Cold weather can lead to an increase in chest infections such as flu and pneumonia as well as to hypothermia and other health problems.
If you live alone and feel ill, let someone know.
If you must attend hospital for a number of days, ask a nurse to ring a friend or relative to heat your home and get in some food before you are discharged.
Hypothermia happens when your body temperature drops below the normal range of 35˚C to 37˚C. Hypothermia is a serious condition and you need to get medical help as soon as possible. Here is what to look out for.
- Not feeling cold, even when the temperature is low
- Slurred speech
- Feeling unsteady when moving
- Pale and puffy face
- Feeling confused
- Cold skin in areas normally covered by clothing, for example, tummy or armpits
If you are at all concerned about hypothermia, then don’t hesitate to contact your GP.
What to do if you find someone who may have hypothermia
- Get medical help immediately. It can be a dangerous shock to the system if you try to warm them up yourself without medical supervision.
- If the person is outside, try to get them indoors. Cover them in blankets to slowly bring their temperature up. If they are wet, remove their wet clothing and dress them in dry clothes. If they are conscious and can swallow, give them warm (not hot), sweet, weak tea to drink.
- Do not give alcohol to drink and do not use hot water bottles or heaters to warm them. People with hypothermia are at risk of having a heart attack, so it is important to handle them carefully.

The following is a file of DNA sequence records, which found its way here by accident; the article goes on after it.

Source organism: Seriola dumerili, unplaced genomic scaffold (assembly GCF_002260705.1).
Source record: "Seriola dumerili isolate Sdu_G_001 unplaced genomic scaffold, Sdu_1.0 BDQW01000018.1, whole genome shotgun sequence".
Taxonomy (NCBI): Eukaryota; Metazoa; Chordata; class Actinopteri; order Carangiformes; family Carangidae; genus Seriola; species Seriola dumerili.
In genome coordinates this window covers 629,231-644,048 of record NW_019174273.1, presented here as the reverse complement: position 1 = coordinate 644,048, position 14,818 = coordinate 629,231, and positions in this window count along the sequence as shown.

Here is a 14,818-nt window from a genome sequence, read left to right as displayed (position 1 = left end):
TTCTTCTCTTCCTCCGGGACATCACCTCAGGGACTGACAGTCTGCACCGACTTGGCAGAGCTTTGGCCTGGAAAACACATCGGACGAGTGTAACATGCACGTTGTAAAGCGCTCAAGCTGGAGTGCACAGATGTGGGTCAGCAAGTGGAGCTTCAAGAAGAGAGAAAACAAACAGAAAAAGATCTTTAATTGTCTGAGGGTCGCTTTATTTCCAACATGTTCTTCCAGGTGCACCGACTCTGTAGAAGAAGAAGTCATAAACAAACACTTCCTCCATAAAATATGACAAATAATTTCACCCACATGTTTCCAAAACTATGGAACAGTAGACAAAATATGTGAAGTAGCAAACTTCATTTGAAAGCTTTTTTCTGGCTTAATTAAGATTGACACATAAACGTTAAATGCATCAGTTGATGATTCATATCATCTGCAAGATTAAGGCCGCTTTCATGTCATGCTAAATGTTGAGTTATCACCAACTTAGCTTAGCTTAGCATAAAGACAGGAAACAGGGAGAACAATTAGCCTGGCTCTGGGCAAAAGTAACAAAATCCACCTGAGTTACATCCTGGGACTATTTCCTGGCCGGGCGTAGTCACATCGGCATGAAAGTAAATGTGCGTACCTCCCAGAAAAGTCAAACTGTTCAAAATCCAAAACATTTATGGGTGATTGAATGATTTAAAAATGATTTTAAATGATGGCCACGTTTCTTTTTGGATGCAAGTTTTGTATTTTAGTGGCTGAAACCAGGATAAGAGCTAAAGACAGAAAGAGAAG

- If you cannot get the person indoors, cover the person’s head and neck and, if you can, place something underneath them to insulate them from the cold ground. Warm them slowly, using your own body heat if necessary.
The best time to get your flu injection is in September or October.
Protection lasts for a year, so you should get the flu injection every year. If you have a medical card, the injection is free from your GP. If you do not have a medical card, you may have to pay your GP. Remember, the flu injection does not give you the flu.
GP out-of-hours services
This is an urgent medical service that doctors and nurses provide outside normal surgery hours.
If you have a medical card or a GP visit card, the service is free.
If you don’t have a card, the doctor will charge a fee for the visit.
However, you don’t have to pay for medical advice that nurses or doctors give over the phone.
Call the HSE Information Line 1850 241 850 to find the opening hours and phone number for the GP out-of-hours service in your area.
If you depend on medical equipment at home such as kidney dialysis or oxygen machines, make sure to tell your electricity supplier. Your electricity supplier will put you on the Special Services Register*. This means that if there is a power cut, they will know about your situation and will try to restore your electricity as quickly as possible.
*Gas and electricity suppliers keep a list of their customers who are dependent on home electrical medical equipment or have other special requirements. This list is referred to as the Special Services Register.